WiFi tracking is a fantastic way for businesses to gather customer data and improve their marketing strategies. However, even if this data collection offers many benefits for businesses, it must be done with awareness and the right tools.
In this article, you will learn the ins and outs of WiFi tracking, including the legal considerations businesses must consider when using this technology. You will also discover how to use WiFi tracking to improve your marketing results.
What Is WiFi Tracking and How Does It Work?
WiFi tracking is not a technology in and of itself. It is a set of tools and approaches that businesses can use to collect data from customers’ devices as they connect to their internet network. This technology works by tracking devices’ Media Access Control (MAC) addresses. These unique identifiers allow businesses to recognize when a device connects to a network. Once a device has connected, businesses can use WiFi tracking to collect a wide range of data.
Businesses can then use this data to gain insights into customer behavior and preferences to improve operations. Furthermore, data can inform and enhance the results of any marketing strategy.
What Types of Businesses Must Take Advantage of WiFi Tracking?
While businesses of all types and sizes can benefit from WiFi tracking, some industries may find it particularly useful:
- Retail stores
- Shopping malls
- Coffee shops
Generally speaking, all businesses can collect data about their users’ internet usage. However, data collection does not necessarily need to be covert.
For example, a restaurant might collect emails through its captive portal to email marketing campaigns.
In short, through data collection, businesses can gain insights into improving their operations and stop guessing.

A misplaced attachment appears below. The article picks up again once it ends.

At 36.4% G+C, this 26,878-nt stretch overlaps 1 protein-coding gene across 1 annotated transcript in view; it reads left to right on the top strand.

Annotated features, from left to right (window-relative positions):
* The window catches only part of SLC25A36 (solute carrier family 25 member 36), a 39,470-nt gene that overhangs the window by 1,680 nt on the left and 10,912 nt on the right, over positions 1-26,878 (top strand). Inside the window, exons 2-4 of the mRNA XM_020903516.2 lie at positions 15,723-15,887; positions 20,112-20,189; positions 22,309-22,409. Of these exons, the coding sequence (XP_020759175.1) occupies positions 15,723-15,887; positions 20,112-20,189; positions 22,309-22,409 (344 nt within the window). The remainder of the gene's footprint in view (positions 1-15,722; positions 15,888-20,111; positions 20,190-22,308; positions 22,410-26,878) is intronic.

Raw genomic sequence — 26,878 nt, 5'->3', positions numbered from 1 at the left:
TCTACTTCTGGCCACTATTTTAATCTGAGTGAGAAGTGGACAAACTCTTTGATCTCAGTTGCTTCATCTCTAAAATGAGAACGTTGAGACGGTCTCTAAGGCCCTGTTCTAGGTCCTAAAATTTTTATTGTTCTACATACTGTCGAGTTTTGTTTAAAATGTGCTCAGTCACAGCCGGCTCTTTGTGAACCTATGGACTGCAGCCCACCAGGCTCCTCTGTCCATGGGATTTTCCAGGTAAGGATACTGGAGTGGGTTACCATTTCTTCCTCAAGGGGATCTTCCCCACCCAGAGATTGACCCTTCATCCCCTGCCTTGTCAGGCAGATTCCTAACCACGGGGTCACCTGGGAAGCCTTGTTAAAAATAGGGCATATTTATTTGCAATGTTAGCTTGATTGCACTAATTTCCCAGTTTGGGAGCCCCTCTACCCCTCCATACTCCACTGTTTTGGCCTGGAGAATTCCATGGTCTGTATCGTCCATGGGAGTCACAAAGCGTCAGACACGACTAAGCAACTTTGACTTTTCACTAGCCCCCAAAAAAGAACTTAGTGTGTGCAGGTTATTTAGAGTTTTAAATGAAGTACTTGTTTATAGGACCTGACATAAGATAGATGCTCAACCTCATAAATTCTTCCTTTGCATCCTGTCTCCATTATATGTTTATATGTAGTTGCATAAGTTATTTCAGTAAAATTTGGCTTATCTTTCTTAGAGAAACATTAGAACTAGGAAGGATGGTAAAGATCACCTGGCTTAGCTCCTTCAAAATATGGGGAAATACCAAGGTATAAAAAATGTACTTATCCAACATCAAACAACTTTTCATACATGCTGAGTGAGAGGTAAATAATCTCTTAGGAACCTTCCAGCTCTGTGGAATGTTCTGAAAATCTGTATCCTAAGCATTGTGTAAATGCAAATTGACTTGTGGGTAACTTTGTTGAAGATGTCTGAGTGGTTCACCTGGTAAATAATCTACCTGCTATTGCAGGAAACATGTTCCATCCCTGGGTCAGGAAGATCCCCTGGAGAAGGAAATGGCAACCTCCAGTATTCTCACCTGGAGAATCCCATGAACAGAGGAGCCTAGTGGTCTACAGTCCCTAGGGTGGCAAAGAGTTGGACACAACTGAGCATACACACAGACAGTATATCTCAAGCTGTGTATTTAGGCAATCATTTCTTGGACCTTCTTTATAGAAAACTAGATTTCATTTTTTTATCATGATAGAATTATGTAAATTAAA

The Benefits and Drawback of WiFi Tracking for Marketing Purposes.
While WiFi tracking can provide businesses with valuable insights into customer behavior and preferences. It is important to consider this technology’s benefits and drawbacks.
The main benefit of WiFi tracking for your marketing result is gaining insights into customer behavior and preferences. This can help you create effective marketing campaigns and enhance the customer experience. However, there are also potential drawbacks to consider. One concern is the potential for invasion of privacy.
Some customers may feel uncomfortable with a business collecting data through WiFi. This is why you must ensure that collection happens ethically and complies with relevant regulations.
Despite these potential drawbacks, the benefits of tracking for marketing purposes are significant, and you should take advantage of it.
Can WiFi Track Websites Visited? Yes, But…
Can the WiFi track websites visited? Well, it can.
When a user connects to a guest WiFi network of a business, it is possible to monitor its online activity. However, sometimes a user might conceal his behavior online, and it might be hard to track.
For example, with the growing awareness of the risks posed by public WiFi, more people are using VPNs to protect their data and privacy. When a user is using a VPN, it might be extremely hard for a common person to track a user’s online behavior. However, some marketing platforms can still collect data and generalize the behavior of users connected to a specific network.
Can Incognito Be Tracked by WIFI? Here Is the Truth
When it comes to WiFi tracking, there are many misconceptions. Another common question is, “Can incognito be tracked by WiFi?”. Unfortunately, the answer is no.
When a user enters private browsing mode, the browser does not store data such as cookies or browsing history. However, this mode does not prevent other parties, including WiFi tracking tools, from collecting data. The device will still communicate with the network; thus, the software can collect data.
If you care about being private, the simplest solution is to use a VPN. However, it can create some friction while navigating websites. Instead, if you seek maximum privacy, the best option is to use Tor and browse with a compatible browser.
WiFi Tracking Data: What Data Should Businesses Collect?